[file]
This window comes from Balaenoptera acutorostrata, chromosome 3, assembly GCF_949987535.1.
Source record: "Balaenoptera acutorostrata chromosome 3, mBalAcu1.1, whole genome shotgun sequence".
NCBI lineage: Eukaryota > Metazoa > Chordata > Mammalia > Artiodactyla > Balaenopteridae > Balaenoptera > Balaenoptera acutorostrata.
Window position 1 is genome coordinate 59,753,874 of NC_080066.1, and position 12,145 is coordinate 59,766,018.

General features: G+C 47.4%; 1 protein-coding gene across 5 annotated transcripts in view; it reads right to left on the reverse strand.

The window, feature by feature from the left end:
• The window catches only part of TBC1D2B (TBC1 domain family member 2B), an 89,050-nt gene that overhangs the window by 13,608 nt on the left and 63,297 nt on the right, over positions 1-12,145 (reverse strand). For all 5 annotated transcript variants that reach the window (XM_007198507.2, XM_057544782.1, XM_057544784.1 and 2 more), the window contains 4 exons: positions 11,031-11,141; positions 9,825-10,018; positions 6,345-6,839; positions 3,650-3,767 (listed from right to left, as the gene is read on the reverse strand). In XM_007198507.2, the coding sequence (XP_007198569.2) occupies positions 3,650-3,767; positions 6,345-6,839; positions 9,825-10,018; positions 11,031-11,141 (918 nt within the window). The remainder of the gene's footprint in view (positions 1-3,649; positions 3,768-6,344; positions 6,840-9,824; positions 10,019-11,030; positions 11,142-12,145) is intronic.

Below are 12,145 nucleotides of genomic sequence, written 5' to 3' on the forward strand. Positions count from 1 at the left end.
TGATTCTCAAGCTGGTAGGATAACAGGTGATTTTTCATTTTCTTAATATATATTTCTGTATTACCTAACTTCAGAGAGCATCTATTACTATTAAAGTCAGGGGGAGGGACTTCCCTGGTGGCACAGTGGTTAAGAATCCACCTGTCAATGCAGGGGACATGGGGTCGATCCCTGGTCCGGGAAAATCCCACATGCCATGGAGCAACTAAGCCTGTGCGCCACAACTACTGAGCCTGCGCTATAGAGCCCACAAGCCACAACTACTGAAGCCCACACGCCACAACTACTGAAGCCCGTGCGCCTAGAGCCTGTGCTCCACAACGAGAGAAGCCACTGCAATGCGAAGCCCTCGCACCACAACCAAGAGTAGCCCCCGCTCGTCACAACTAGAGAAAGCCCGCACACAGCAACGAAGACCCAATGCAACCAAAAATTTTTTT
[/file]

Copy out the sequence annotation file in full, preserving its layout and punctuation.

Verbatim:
This window comes from Balaenoptera acutorostrata, chromosome 3, assembly GCF_949987535.1.
Source record: "Balaenoptera acutorostrata chromosome 3, mBalAcu1.1, whole genome shotgun sequence".
NCBI lineage: Eukaryota > Metazoa > Chordata > Mammalia > Artiodactyla > Balaenopteridae > Balaenoptera > Balaenoptera acutorostrata.
Window position 1 is genome coordinate 59,753,874 of NC_080066.1, and position 12,145 is coordinate 59,766,018.

General features: G+C 47.4%; 1 protein-coding gene across 5 annotated transcripts in view; it reads right to left on the reverse strand.

The window, feature by feature from the left end:
• The window catches only part of TBC1D2B (TBC1 domain family member 2B), an 89,050-nt gene that overhangs the window by 13,608 nt on the left and 63,297 nt on the right, over positions 1-12,145 (reverse strand). For all 5 annotated transcript variants that reach the window (XM_007198507.2, XM_057544782.1, XM_057544784.1 and 2 more), the window contains 4 exons: positions 11,031-11,141; positions 9,825-10,018; positions 6,345-6,839; positions 3,650-3,767 (listed from right to left, as the gene is read on the reverse strand). In XM_007198507.2, the coding sequence (XP_007198569.2) occupies positions 3,650-3,767; positions 6,345-6,839; positions 9,825-10,018; positions 11,031-11,141 (918 nt within the window). The remainder of the gene's footprint in view (positions 1-3,649; positions 3,768-6,344; positions 6,840-9,824; positions 10,019-11,030; positions 11,142-12,145) is intronic.

Below are 12,145 nucleotides of genomic sequence, written 5' to 3' on the forward strand. Positions count from 1 at the left end.
TGATTCTCAAGCTGGTAGGATAACAGGTGATTTTTCATTTTCTTAATATATATTTCTGTATTACCTAACTTCAGAGAGCATCTATTACTATTAAAGTCAGGGGGAGGGACTTCCCTGGTGGCACAGTGGTTAAGAATCCACCTGTCAATGCAGGGGACATGGGGTCGATCCCTGGTCCGGGAAAATCCCACATGCCATGGAGCAACTAAGCCTGTGCGCCACAACTACTGAGCCTGCGCTATAGAGCCCACAAGCCACAACTACTGAAGCCCACACGCCACAACTACTGAAGCCCGTGCGCCTAGAGCCTGTGCTCCACAACGAGAGAAGCCACTGCAATGCGAAGCCCTCGCACCACAACCAAGAGTAGCCCCCGCTCGTCACAACTAGAGAAAGCCCGCACACAGCAACGAAGACCCAATGCAACCAAAAATTTTTTT